"You've offended me, you've offended my family!"
I just cracked up so hard that my tears just rolled out of my eyes. If I were to tell you that this is one of my best experience at the SIFF to date, then you would probably think I'm out of my mind, unless of course, you've watched this movie. Actor Dustin Nguyen was on hand to introduce the movie since he had a bit part and is one of the invited guests to the festival for the Vietnamese film The Rebel, he shared that this film is actually director Justin Lin's labour of love. Those of us in Singapore would be familiar with Justin's previous movie, The Fast and the Furious: Tokyo Drift (admit it, you have the Teriyaki Boyz set as your ringtone), and is now currently in production with FF4 (with the return of Vin Diesel and most of the original cast).
Finishing the Game sets itself in the wake of Bruce Lee's death, where the production of The Game of Death got hung up, pending how to move the film forward. As we now know, old footages of Bruce from previous movies, and stand-ins were used to try and complete principle photography so that it could still be released and audiences could lap it up when it is all Bruce Lee the master himself taking care of things up along the pagoda. So herein lies the premise for Finishing the Game, as a mockumentary looking for the next possible Bruce Lee stand in.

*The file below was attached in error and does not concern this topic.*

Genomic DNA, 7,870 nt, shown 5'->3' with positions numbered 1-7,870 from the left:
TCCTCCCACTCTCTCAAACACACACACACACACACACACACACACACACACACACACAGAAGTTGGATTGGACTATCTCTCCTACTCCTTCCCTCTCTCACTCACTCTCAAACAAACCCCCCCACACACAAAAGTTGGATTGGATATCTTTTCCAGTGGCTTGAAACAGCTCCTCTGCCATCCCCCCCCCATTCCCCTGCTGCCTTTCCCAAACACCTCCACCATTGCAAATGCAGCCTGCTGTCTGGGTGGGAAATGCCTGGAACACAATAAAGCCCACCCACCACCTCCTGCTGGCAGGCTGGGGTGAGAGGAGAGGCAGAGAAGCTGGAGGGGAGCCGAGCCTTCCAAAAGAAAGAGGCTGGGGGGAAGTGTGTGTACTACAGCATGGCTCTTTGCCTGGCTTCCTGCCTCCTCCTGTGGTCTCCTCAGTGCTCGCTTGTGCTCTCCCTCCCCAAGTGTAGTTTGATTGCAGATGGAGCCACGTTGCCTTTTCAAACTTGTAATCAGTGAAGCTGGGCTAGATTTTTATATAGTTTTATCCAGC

And the process of doing so is genuinely hilarious, playing to various stereotypes and a throwback to the cheesiness (in hindsight of course) of the 70s with the diverse group of actors and actor wannabes turning up for casting and auditioning. In fact, every character featured has a likeability factor, and you can't help but to laugh along, and laugh at them. The major favourite of mine is Breeze Loo (Roger Fan), a two-bit Asian actor who's a dead ringer for Lee, and the name being a mimicking of the various "Bruce Lee" incantations that erupted in the video-movie market with Lee's demise, each starring in various action movies copying Lee's signature movements.
Watching the "spaghetti" type productions starring Breeze Loo, never fails to bring on rip-roaring laughter from the audience, and the thing is, it's pretty fun! Sung Kang stars as a happy-go-lucky, always smiling Cole Kim, a struggling actor who can't shake off his smiley face, and Raja (MOusa Kraish), who thinks he's half/Chinese. Dustin Nyugen's own role in the movie, Troy Poon, is yet another actor in a fictionalized spoof of 70s detective movies. His role in Golden Gate Guns has to be seen to be believed, and that one-liner of his about doing other people's laundry, makes him a one-liner hit wonder.
But it's not all fun and laughter throughout the movie, as underlying it is a very keen look at the Hollywood of the 70s, where "coloured" folk often get sidelined, or cast to play the villains, bit roles, supporting characters and the likes, I mean, a television series like "Kung Fu" with David Carradine in the lead, speaks volumes It's not all that serious actually as it skirts around these issues, but you get the point real quickly, about discrimination and unequal opportunities.
All in all, it split my sides good enough for me to warrant a DVD purchase once it's out (has it?). And oh yeah, see if you can spot rapper MC Hammer in it too!